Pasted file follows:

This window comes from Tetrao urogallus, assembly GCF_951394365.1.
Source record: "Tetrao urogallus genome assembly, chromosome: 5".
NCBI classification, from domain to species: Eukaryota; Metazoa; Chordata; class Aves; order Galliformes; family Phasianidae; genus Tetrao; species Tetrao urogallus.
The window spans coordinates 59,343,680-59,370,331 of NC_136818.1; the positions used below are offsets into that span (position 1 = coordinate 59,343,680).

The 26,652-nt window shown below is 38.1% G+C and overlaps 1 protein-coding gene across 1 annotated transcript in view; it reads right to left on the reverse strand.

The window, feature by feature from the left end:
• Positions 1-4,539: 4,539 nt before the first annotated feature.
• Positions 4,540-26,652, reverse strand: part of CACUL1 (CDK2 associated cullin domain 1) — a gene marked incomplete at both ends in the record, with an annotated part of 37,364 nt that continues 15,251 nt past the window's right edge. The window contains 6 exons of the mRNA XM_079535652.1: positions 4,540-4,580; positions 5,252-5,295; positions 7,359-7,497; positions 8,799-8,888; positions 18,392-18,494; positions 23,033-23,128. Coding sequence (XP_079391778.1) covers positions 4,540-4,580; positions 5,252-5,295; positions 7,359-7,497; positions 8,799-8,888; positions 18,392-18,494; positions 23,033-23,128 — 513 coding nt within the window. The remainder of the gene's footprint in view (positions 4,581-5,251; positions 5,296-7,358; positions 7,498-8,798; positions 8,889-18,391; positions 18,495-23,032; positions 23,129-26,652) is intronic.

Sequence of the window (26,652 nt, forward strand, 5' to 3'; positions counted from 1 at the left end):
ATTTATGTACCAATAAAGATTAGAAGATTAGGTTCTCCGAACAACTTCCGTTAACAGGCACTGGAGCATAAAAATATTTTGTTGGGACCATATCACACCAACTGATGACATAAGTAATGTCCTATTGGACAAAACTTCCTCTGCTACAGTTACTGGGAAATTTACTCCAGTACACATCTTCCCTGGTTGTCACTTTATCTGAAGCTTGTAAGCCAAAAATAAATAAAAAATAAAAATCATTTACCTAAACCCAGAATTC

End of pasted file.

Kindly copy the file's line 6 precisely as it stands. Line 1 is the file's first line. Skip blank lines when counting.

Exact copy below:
The window, feature by feature from the left end: